Grateful for this one written by The Rt. Rev. Scott Benhase, whose book Done and Left Undone: Grace in the Meantime of Parish Ministry hits in January.

When I preached at the closing Eucharist of our recent Cursillo on Sunday, I reminded participants that they’d just been gifted with a cross on which was written: “Christ is counting on you.” I told them (to a few gasps in the congregation) to please forget about that for now. They should rather be “counting on Christ.” Later, when they’re a bit more mature in faith, they might heed the words on their crosses, while never forgetting to always first “count on Christ.” In today’s church, “What have we done for Jesus lately?” seems to be more important than “What has Jesus done for us on the cross?” I say that because much of Christianity today is more and more mirroring the worst parts of our “performancist” culture and that culture is literally killing us.

In the August 2017 issue of the journal First Things, Dr. Aaron Kheriaty, associate professor of psychiatry at the University of California Irvine School of Medicine, wrote an essay we all should read, mark, learn, and inwardly digest. His article, Dying of Despair, documents our culture’s state of health. He writes: “Depression is now the most common serious medical or mental health disorder in the United States. Sixteen percent of Americans will have an episode of major depression at some time in their lives, and six percent of all Americans—14 million—have suffered from major depression in the past year. We are witnessing a rising plague of melancholy.”

Along with depression, we’re also experiencing rising rates of suicide and opioid abuse. Dr. Kheriaty connects these to our increased social fragmentation. He writes: “Since the 1980s, reported loneliness among adults in the U.S. increased from 20 percent to 40 percent.” Loneliness increases our risk of heart disease, premature death, and, yes, violent behavior (pay attention to that one). Add to that the declining rates of religious participation and we see why many have lost meaning and hope. Church used to be a place for people to develop not only a relationship with God, but also social cohesion protecting them from the medically-documented disease of loneliness. Today, however, the religiously unaffiliated account for 23% of all adults, up from 16% ten years ago.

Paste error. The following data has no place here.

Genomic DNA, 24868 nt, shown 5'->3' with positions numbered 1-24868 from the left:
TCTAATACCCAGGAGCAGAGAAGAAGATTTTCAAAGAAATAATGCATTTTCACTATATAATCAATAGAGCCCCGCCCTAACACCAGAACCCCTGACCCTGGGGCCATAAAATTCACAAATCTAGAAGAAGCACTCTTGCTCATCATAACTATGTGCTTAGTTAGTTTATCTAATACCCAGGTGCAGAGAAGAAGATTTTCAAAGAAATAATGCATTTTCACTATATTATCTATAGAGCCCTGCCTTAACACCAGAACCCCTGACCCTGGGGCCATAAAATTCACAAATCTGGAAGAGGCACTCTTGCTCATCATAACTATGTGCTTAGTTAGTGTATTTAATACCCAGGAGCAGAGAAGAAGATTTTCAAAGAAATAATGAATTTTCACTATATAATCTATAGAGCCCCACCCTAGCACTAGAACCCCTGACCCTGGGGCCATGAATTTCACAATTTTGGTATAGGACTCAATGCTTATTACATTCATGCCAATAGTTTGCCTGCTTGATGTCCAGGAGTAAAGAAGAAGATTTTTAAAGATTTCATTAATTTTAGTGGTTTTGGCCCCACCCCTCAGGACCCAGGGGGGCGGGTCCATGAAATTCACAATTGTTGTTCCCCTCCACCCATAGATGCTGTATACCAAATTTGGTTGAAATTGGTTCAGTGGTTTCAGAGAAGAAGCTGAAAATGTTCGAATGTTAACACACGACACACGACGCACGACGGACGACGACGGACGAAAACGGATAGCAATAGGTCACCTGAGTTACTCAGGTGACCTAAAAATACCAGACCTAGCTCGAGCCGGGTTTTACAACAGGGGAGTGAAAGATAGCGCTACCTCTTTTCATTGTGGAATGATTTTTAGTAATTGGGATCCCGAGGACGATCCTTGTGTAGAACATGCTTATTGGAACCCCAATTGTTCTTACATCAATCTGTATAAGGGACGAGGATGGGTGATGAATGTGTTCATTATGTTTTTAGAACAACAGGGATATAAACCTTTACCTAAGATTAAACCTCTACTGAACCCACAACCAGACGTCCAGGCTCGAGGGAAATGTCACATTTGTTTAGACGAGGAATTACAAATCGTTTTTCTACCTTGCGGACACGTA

But that’s not the most alarming aspect of his essay. Whether we’re referring to wealthy folk in suburbia or poor ones in Appalachia, the message of our “performacist” culture is now this: We’re valuable only when we perform well in this economy. Dr. Kheriaty writes: “When the useful replaces the good and efficiency becomes the highest value, human beings are instrumentalized. Rather than opening new vistas of freedom, economic and social liberation has made [us] subject to a logic of utility.” The social Darwinism of our current socio-economic model is making us sick. Only those with the greatest utility and capability can survive and thrive.

The unmerited grace of the Gospel of Jesus is the only medicine that can cure this socio-economic disease. That Gospel tells us that we’re not valued for what we produce. We’re valued because God graced humanity in Jesus and the imputed righteousness of his cross declares we all have infinite worth. But such a Gospel can only be taught by a church that sees our “performacist” culture clearly. And our culture is literally killing us.